Michael Winterbottom is an odd sod. I mean, how else do you describe someone who follows up a controversial film about rape and murder with an improvised six-part comedy series which is then edited into a 100 minute movie for audiences in America and Australia?
On paper, The Trip sounds like the worse idea ever; two middle aged actors play themselves driving around the northern countryside and eating at incredibly fancy restaurants. In practice, it actually works rather well.
Following on from 2006’s ‘A Cock and Bull Story’, Steve Coogan (Steve Coogan) is still reaching out for the gold hoop that is a film career in America. With his girlfriend moving to the US to pitch a new series, Coogan stays at home debating whether to follow to pursue a potential HBO pilot, leaving his son with his ex-wife. Meanwhile, to impress his girlfriend, he accepts an offer to write an article about a week long restaurant tour with Rob Brydon (Rob Brydon).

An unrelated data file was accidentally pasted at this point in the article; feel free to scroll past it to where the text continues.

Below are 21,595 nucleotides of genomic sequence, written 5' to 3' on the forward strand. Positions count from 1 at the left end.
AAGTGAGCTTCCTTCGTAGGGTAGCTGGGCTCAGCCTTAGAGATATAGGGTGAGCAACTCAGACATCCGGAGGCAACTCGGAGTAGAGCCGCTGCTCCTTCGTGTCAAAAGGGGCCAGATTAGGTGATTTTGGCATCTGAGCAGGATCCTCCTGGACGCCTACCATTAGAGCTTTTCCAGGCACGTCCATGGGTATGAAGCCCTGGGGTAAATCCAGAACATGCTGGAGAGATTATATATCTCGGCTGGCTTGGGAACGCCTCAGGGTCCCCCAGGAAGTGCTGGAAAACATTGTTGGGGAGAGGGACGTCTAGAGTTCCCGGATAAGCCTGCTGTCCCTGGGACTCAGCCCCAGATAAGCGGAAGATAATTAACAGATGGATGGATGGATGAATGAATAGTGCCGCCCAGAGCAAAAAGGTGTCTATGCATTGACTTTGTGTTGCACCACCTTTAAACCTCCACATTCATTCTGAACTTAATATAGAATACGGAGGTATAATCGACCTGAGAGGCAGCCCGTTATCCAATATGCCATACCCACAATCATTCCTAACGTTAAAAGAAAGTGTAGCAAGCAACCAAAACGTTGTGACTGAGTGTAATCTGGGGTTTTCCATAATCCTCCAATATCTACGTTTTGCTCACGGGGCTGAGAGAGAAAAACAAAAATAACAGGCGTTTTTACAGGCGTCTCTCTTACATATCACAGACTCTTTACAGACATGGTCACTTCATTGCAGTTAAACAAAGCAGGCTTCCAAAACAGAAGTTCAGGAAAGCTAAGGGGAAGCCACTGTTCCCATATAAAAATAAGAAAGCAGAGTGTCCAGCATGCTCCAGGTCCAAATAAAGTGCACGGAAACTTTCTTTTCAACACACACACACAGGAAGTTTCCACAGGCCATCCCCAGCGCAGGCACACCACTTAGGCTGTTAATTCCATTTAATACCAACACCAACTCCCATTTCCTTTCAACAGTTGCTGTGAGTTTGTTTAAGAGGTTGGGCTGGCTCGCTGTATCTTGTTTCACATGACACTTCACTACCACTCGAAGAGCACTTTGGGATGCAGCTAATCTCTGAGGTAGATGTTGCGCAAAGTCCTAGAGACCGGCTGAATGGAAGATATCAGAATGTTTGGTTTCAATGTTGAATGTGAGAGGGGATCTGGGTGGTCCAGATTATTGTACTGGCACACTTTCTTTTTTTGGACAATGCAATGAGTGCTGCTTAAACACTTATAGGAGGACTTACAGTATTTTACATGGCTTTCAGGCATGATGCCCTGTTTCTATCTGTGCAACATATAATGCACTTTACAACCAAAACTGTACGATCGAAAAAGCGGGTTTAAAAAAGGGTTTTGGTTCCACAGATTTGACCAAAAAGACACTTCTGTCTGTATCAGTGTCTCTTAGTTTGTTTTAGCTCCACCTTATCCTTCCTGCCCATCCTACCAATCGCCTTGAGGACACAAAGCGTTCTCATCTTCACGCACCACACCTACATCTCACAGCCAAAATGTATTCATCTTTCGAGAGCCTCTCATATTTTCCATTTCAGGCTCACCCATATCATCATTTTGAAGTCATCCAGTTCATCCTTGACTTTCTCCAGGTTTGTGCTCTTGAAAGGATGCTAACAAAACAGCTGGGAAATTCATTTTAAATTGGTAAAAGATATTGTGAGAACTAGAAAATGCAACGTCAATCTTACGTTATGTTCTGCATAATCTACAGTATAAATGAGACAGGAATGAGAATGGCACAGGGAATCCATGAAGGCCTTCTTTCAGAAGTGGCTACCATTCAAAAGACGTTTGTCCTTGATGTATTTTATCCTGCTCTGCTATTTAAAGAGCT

Watching Coogan and Brydon bounce off each other is a delight. Coogan playing straight man to Brydon’s affable stooge. Brydon seems incapable of not being charming and it’s the thought of this author (and not so much the blog) that he really does deserve a bit more exposure outside of the UK. Brydon’s phone-calls to his wife are touching, funny and believable all at the same time. Coogan, himself, emotes self-pity like no one else (eg his decision to play Joy Division as a soundtrack to his trip is excruciatingly pretentious) and it’s a compliment to him that he manages to make us hate him, but ultimately feel sorry for him in the film’s climax.
Note: When I say climax, I don’t mean ‘giant squid destroys New York’ climax. More ‘Oh I see. Fair enough.’ climax.
To be honest, The Trip’s only real flaw is that it is clear it’s an edited version of its source material. The hallmarks of episodic comedy are plainly there to see (the meals, the fights, Steve Coogan’s nightmares). However, that’s my only real complaint.
Eat. Enjoy. Love.
…That’s the worse sign off I’ve ever written.